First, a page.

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The prevalence of mental distress is 16.8 percent and the prevalence of depression is 32.1 percent among adults with arthritis, according to research published in the Jan. 3 issue of the U.S. Centers for Disease Control and Prevention Morbidity and Mortality Weekly Report.
Janae D. Price, M.P.H., from the CDC in Atlanta, and colleagues estimated the state-specific prevalence of frequent mental distress and history of depression among adults with arthritis using 2017 Behavioral Risk Factor Surveillance System data.
The researchers found that among adults with arthritis in the 50 states and District of Columbia, the median state age-adjusted prevalence rates of frequent mental distress and history of depression were 16.8 percent (range, 12.9 to 22.4 percent) and 32.1 percent (range, 17.7 to 36.6 percent), respectively. The age-adjusted prevalence of frequent mental distress was significantly higher among women than men (19.9 versus 14.6 percent) and among those who were lesbian/gay/bisexual versus heterosexual (28.0 versus 16.8 percent). Similar findings were seen for the prevalence of a history of depression, with corresponding prevalence rates of 36.3 versus 24.0 percent and 46.7 versus 30.5 percent, respectively.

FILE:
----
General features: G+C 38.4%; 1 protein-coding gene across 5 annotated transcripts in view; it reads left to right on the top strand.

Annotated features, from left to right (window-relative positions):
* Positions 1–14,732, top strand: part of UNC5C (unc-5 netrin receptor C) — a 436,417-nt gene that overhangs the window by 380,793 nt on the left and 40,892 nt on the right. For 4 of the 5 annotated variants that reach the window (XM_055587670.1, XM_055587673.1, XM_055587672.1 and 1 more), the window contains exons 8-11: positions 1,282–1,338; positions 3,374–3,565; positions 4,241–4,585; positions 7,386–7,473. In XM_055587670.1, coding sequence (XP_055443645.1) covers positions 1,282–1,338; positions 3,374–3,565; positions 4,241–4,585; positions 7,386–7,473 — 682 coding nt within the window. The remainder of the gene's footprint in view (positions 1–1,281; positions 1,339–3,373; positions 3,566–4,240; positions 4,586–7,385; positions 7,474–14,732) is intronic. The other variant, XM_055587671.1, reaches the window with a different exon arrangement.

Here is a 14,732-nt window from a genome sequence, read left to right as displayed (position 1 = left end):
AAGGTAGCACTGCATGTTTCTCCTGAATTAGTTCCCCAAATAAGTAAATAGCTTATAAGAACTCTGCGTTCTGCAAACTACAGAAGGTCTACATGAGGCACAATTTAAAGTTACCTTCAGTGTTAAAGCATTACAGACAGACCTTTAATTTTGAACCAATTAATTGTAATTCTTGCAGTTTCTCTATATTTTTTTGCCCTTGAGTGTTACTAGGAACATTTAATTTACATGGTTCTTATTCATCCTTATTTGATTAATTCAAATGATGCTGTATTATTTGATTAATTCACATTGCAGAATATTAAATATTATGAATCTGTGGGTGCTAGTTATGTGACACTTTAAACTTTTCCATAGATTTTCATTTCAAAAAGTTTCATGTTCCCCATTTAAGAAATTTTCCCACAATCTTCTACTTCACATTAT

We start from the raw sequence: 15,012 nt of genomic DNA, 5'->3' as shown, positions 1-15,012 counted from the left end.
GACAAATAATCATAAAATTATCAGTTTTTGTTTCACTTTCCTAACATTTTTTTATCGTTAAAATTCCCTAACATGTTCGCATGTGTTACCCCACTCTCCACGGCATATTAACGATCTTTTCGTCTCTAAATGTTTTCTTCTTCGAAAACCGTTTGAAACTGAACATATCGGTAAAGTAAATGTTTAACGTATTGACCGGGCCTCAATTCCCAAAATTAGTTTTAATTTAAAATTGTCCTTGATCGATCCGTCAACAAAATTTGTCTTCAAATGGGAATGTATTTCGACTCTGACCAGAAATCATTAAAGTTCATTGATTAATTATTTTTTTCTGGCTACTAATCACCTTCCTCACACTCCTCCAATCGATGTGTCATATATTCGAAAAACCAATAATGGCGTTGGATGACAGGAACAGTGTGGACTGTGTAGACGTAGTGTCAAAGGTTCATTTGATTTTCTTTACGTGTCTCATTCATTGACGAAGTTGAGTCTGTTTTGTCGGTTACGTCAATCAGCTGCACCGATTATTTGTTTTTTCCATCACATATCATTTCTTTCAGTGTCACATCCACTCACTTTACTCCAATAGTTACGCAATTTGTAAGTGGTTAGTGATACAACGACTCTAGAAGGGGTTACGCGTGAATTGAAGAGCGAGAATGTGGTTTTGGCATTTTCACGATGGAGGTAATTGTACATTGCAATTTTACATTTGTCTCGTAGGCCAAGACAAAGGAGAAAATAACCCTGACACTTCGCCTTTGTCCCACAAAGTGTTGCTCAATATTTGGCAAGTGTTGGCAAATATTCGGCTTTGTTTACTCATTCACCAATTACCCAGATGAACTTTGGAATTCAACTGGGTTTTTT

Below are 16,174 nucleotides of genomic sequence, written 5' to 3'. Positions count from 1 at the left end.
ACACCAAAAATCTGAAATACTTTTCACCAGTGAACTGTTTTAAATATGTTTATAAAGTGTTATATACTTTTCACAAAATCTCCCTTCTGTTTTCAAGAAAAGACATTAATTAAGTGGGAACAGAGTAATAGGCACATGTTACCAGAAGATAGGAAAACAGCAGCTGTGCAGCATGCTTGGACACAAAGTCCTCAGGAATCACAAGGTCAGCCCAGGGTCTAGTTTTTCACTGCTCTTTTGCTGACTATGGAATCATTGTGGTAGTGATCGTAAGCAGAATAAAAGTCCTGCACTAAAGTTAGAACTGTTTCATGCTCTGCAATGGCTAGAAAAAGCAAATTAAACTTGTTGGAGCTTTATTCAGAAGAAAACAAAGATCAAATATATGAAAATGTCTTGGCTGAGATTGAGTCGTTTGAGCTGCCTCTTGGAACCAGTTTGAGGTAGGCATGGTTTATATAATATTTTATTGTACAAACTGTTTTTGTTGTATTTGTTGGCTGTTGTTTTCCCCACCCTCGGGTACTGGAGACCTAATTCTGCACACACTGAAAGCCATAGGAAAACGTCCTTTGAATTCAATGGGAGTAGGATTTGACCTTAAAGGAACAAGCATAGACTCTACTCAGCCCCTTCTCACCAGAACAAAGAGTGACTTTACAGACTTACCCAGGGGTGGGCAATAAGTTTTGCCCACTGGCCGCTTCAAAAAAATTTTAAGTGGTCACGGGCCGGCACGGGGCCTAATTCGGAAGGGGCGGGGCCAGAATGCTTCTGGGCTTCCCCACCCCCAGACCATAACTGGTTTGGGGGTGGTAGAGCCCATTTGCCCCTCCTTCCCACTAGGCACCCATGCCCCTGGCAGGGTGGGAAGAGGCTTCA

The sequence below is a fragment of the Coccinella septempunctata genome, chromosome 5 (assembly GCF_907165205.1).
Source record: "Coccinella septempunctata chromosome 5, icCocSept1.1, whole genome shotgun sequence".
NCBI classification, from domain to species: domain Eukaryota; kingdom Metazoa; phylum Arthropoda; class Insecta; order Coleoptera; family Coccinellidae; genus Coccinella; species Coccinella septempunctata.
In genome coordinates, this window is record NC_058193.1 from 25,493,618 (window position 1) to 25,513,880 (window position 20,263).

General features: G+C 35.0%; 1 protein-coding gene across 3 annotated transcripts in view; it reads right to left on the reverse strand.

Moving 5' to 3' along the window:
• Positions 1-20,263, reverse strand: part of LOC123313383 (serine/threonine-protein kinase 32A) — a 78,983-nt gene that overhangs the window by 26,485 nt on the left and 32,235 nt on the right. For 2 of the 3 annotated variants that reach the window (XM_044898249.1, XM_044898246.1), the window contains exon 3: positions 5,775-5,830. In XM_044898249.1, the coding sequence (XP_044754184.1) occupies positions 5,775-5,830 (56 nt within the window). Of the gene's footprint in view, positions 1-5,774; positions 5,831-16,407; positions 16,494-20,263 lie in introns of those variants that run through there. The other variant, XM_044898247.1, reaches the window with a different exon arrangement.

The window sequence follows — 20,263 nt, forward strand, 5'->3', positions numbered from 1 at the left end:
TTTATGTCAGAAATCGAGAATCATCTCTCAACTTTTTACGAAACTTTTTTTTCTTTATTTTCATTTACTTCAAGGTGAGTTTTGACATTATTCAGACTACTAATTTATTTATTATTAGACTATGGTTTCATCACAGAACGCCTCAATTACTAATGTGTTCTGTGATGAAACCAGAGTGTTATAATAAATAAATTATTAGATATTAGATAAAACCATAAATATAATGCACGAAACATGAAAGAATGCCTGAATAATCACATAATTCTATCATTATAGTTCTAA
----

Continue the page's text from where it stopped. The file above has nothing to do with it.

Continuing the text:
"The prevalences of both frequent mental distress and history of depression among adults with arthritis suggests that all adults with arthritis might benefit from systematic mental health screening by their provider and, if indicated, referral to mental health services and self-management education programs and engagement with mental health and allied professionals in a variety of clinical and community settings," the authors write.